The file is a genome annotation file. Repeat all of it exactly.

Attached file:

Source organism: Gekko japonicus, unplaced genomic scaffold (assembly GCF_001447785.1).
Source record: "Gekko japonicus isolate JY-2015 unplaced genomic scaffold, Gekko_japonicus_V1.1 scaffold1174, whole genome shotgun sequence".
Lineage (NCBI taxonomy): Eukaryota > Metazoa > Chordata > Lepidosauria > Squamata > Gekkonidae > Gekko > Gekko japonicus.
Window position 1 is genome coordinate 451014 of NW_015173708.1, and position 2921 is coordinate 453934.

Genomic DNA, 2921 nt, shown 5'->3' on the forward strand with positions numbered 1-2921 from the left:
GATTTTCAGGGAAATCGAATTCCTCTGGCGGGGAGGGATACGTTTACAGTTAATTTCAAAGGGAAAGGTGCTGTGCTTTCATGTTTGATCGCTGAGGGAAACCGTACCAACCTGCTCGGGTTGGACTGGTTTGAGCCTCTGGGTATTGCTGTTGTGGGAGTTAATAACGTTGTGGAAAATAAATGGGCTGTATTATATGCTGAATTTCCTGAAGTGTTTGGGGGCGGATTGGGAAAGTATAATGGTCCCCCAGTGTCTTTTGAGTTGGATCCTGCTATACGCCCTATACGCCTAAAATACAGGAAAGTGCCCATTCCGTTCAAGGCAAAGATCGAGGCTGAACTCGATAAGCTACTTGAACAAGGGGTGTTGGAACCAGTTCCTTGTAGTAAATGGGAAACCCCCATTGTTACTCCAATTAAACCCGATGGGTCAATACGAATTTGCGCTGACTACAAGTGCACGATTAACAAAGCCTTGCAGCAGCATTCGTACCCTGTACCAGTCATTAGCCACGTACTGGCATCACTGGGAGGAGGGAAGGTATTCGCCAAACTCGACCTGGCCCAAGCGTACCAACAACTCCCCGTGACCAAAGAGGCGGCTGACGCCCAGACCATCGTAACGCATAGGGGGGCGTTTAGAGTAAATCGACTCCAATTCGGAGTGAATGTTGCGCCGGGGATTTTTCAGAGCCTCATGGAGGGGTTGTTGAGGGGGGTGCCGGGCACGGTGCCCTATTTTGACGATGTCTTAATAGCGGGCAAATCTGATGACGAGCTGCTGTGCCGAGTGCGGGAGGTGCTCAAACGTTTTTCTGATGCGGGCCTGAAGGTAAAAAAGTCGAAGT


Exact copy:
Source organism: Gekko japonicus, unplaced genomic scaffold (assembly GCF_001447785.1).
Source record: "Gekko japonicus isolate JY-2015 unplaced genomic scaffold, Gekko_japonicus_V1.1 scaffold1174, whole genome shotgun sequence".
Lineage (NCBI taxonomy): Eukaryota > Metazoa > Chordata > Lepidosauria > Squamata > Gekkonidae > Gekko > Gekko japonicus.
Window position 1 is genome coordinate 451014 of NW_015173708.1, and position 2921 is coordinate 453934.

Genomic DNA, 2921 nt, shown 5'->3' on the forward strand with positions numbered 1-2921 from the left:
GATTTTCAGGGAAATCGAATTCCTCTGGCGGGGAGGGATACGTTTACAGTTAATTTCAAAGGGAAAGGTGCTGTGCTTTCATGTTTGATCGCTGAGGGAAACCGTACCAACCTGCTCGGGTTGGACTGGTTTGAGCCTCTGGGTATTGCTGTTGTGGGAGTTAATAACGTTGTGGAAAATAAATGGGCTGTATTATATGCTGAATTTCCTGAAGTGTTTGGGGGCGGATTGGGAAAGTATAATGGTCCCCCAGTGTCTTTTGAGTTGGATCCTGCTATACGCCCTATACGCCTAAAATACAGGAAAGTGCCCATTCCGTTCAAGGCAAAGATCGAGGCTGAACTCGATAAGCTACTTGAACAAGGGGTGTTGGAACCAGTTCCTTGTAGTAAATGGGAAACCCCCATTGTTACTCCAATTAAACCCGATGGGTCAATACGAATTTGCGCTGACTACAAGTGCACGATTAACAAAGCCTTGCAGCAGCATTCGTACCCTGTACCAGTCATTAGCCACGTACTGGCATCACTGGGAGGAGGGAAGGTATTCGCCAAACTCGACCTGGCCCAAGCGTACCAACAACTCCCCGTGACCAAAGAGGCGGCTGACGCCCAGACCATCGTAACGCATAGGGGGGCGTTTAGAGTAAATCGACTCCAATTCGGAGTGAATGTTGCGCCGGGGATTTTTCAGAGCCTCATGGAGGGGTTGTTGAGGGGGGTGCCGGGCACGGTGCCCTATTTTGACGATGTCTTAATAGCGGGCAAATCTGATGACGAGCTGCTGTGCCGAGTGCGGGAGGTGCTCAAACGTTTTTCTGATGCGGGCCTGAAGGTAAAAAAGTCGAAGT